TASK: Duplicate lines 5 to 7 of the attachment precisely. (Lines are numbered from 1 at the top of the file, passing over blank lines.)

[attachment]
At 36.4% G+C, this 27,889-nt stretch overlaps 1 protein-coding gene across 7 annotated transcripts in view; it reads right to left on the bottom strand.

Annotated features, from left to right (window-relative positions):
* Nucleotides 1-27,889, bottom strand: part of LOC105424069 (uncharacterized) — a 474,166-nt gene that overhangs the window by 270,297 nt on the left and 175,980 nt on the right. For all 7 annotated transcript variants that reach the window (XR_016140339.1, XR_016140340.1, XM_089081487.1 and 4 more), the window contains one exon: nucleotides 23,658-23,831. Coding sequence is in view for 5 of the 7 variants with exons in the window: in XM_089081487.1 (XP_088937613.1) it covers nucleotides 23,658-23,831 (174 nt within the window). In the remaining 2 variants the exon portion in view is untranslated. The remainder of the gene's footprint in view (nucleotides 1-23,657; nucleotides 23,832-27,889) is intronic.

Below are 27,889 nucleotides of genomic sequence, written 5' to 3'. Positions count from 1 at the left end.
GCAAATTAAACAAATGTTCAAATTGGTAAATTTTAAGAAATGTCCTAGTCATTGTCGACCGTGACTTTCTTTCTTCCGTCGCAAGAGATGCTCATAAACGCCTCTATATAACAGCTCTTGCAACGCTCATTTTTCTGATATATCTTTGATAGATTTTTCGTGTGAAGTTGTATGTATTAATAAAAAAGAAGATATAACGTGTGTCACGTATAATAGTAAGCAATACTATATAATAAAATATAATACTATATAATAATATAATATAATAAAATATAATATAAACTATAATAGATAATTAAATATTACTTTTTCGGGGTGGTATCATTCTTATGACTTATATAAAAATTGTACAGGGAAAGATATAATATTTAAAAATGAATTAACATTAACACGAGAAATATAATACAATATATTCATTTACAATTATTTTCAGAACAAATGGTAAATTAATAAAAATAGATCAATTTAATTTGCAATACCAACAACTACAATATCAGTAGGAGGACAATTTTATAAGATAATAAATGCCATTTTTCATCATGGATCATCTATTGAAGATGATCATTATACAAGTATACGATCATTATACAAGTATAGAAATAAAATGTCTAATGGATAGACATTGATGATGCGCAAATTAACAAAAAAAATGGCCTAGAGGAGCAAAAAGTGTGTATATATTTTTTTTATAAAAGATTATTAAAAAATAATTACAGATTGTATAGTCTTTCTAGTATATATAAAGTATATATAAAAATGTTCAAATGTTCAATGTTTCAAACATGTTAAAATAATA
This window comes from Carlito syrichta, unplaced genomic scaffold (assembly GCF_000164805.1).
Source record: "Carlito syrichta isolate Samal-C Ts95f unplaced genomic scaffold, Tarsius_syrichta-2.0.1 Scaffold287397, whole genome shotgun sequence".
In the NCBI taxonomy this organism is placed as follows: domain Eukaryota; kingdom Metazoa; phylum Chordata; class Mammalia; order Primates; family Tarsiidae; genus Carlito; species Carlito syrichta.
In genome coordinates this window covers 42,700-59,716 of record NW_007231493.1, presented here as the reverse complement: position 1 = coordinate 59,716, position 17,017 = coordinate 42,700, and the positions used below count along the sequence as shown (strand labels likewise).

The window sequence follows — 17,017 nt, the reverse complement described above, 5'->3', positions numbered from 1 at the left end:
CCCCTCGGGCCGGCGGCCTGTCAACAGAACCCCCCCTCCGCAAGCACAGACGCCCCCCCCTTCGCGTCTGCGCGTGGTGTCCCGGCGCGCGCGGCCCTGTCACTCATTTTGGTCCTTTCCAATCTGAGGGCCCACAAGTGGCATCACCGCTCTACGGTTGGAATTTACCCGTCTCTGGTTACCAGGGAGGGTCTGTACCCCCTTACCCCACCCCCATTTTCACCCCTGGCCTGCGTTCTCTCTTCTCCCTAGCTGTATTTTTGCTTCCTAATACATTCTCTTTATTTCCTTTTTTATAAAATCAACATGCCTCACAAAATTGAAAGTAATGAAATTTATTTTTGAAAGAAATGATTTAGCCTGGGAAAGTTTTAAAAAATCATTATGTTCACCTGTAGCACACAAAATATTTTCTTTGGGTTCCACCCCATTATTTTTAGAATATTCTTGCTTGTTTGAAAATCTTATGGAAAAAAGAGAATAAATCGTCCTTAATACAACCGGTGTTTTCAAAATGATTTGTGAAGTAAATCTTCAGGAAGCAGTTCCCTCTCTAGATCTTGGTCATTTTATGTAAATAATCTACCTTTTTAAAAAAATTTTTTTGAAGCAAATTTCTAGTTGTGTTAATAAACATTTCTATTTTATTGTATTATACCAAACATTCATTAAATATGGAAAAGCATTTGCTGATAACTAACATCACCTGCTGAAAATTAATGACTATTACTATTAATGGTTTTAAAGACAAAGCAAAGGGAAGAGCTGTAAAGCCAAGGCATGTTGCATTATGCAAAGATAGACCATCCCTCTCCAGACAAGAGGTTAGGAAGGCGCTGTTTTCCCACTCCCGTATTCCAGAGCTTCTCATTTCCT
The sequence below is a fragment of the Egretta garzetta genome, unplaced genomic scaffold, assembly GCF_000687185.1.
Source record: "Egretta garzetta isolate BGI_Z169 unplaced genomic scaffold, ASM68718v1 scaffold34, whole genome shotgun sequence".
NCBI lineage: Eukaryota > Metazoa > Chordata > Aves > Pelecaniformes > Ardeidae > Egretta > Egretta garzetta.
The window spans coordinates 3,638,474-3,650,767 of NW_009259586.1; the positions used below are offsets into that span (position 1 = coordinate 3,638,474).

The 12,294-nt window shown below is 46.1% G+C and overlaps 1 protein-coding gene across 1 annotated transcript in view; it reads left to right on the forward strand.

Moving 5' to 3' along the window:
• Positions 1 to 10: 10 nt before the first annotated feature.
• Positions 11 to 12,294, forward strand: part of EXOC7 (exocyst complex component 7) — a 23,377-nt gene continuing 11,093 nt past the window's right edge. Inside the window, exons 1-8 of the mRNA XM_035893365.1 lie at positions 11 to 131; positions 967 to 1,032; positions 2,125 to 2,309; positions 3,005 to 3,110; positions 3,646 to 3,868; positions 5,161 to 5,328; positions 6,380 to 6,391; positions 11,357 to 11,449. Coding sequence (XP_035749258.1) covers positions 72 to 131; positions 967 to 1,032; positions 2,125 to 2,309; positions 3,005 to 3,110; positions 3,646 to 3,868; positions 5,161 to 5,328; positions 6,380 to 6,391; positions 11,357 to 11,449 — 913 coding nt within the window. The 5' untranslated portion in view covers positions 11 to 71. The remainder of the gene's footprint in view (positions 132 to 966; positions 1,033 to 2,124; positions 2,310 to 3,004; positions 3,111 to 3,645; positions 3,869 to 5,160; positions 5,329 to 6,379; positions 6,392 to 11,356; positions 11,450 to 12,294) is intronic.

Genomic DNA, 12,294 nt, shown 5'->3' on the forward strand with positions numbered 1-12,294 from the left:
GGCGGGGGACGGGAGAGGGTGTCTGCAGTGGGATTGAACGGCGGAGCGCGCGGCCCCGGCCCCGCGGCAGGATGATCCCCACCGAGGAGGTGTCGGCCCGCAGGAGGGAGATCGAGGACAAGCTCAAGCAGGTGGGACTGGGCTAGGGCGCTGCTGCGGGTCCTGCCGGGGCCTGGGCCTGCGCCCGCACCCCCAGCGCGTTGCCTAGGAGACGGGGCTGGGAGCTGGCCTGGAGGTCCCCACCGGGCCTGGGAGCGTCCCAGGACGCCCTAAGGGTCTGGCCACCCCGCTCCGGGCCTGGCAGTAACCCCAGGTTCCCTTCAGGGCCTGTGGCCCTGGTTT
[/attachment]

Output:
GCAAATTAAACAAATGTTCAAATTGGTAAATTTTAAGAAATGTCCTAGTCATTGTCGACCGTGACTTTCTTTCTTCCGTCGCAAGAGATGCTCATAAACGCCTCTATATAACAGCTCTTGCAACGCTCATTTTTCTGATATATCTTTGATAGATTTTTCGTGTGAAGTTGTATGTATTAATAAAAAAGAAGATATAACGTGTGTCACGTATAATAGTAAGCAATACTATATAATAAAATATAATACTATATAATAATATAATATAATAAAATATAATATAAACTATAATAGATAATTAAATATTACTTTTTCGGGGTGGTATCATTCTTATGACTTATATAAAAATTGTACAGGGAAAGATATAATATTTAAAAATGAATTAACATTAACACGAGAAATATAATACAATATATTCATTTACAATTATTTTCAGAACAAATGGTAAATTAATAAAAATAGATCAATTTAATTTGCAATACCAACAACTACAATATCAGTAGGAGGACAATTTTATAAGATAATAAATGCCATTTTTCATCATGGATCATCTATTGAAGATGATCATTATACAAGTATACGATCATTATACAAGTATAGAAATAAAATGTCTAATGGATAGACATTGATGATGCGCAAATTAACAAAAAAAATGGCCTAGAGGAGCAAAAAGTGTGTATATATTTTTTTTATAAAAGATTATTAAAAAATAATTACAGATTGTATAGTCTTTCTAGTATATATAAAGTATATATAAAAATGTTCAAATGTTCAATGTTTCAAACATGTTAAAATAATA
This window comes from Carlito syrichta, unplaced genomic scaffold (assembly GCF_000164805.1).
Source record: "Carlito syrichta isolate Samal-C Ts95f unplaced genomic scaffold, Tarsius_syrichta-2.0.1 Scaffold287397, whole genome shotgun sequence".